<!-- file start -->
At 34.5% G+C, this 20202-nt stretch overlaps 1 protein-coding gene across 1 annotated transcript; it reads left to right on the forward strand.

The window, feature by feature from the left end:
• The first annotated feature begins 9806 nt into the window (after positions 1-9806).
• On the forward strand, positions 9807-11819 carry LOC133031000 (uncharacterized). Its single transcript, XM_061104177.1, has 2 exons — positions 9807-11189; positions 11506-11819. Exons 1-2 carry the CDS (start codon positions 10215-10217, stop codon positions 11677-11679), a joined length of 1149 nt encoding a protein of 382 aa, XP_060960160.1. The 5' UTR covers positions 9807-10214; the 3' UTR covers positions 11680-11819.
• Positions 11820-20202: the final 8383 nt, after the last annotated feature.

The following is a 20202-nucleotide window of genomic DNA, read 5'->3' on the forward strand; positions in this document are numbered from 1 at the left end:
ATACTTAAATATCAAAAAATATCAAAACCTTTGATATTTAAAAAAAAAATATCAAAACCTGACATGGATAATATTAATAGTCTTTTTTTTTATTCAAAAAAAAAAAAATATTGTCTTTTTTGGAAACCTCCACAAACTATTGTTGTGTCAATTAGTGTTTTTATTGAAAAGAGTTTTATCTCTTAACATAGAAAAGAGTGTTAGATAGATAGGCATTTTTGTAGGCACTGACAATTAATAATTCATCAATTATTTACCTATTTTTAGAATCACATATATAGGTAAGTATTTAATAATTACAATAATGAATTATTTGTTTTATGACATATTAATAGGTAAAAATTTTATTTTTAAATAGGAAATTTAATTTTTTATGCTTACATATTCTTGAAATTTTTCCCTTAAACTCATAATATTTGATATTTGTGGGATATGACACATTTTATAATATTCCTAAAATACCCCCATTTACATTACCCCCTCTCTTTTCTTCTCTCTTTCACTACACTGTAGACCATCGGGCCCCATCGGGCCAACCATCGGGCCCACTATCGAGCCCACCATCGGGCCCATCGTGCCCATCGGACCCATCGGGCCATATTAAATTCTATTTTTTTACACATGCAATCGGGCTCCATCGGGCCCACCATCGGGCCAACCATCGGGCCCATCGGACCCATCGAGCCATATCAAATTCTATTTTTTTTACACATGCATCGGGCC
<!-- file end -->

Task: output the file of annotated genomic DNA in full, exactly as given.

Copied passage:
At 34.5% G+C, this 20202-nt stretch overlaps 1 protein-coding gene across 1 annotated transcript; it reads left to right on the forward strand.

The window, feature by feature from the left end:
• The first annotated feature begins 9806 nt into the window (after positions 1-9806).
• On the forward strand, positions 9807-11819 carry LOC133031000 (uncharacterized). Its single transcript, XM_061104177.1, has 2 exons — positions 9807-11189; positions 11506-11819. Exons 1-2 carry the CDS (start codon positions 10215-10217, stop codon positions 11677-11679), a joined length of 1149 nt encoding a protein of 382 aa, XP_060960160.1. The 5' UTR covers positions 9807-10214; the 3' UTR covers positions 11680-11819.
• Positions 11820-20202: the final 8383 nt, after the last annotated feature.

The following is a 20202-nucleotide window of genomic DNA, read 5'->3' on the forward strand; positions in this document are numbered from 1 at the left end:
ATACTTAAATATCAAAAAATATCAAAACCTTTGATATTTAAAAAAAAAATATCAAAACCTGACATGGATAATATTAATAGTCTTTTTTTTTATTCAAAAAAAAAAAAATATTGTCTTTTTTGGAAACCTCCACAAACTATTGTTGTGTCAATTAGTGTTTTTATTGAAAAGAGTTTTATCTCTTAACATAGAAAAGAGTGTTAGATAGATAGGCATTTTTGTAGGCACTGACAATTAATAATTCATCAATTATTTACCTATTTTTAGAATCACATATATAGGTAAGTATTTAATAATTACAATAATGAATTATTTGTTTTATGACATATTAATAGGTAAAAATTTTATTTTTAAATAGGAAATTTAATTTTTTATGCTTACATATTCTTGAAATTTTTCCCTTAAACTCATAATATTTGATATTTGTGGGATATGACACATTTTATAATATTCCTAAAATACCCCCATTTACATTACCCCCTCTCTTTTCTTCTCTCTTTCACTACACTGTAGACCATCGGGCCCCATCGGGCCAACCATCGGGCCCACTATCGAGCCCACCATCGGGCCCATCGTGCCCATCGGACCCATCGGGCCATATTAAATTCTATTTTTTTACACATGCAATCGGGCTCCATCGGGCCCACCATCGGGCCAACCATCGGGCCCATCGGACCCATCGAGCCATATCAAATTCTATTTTTTTTACACATGCATCGGGCC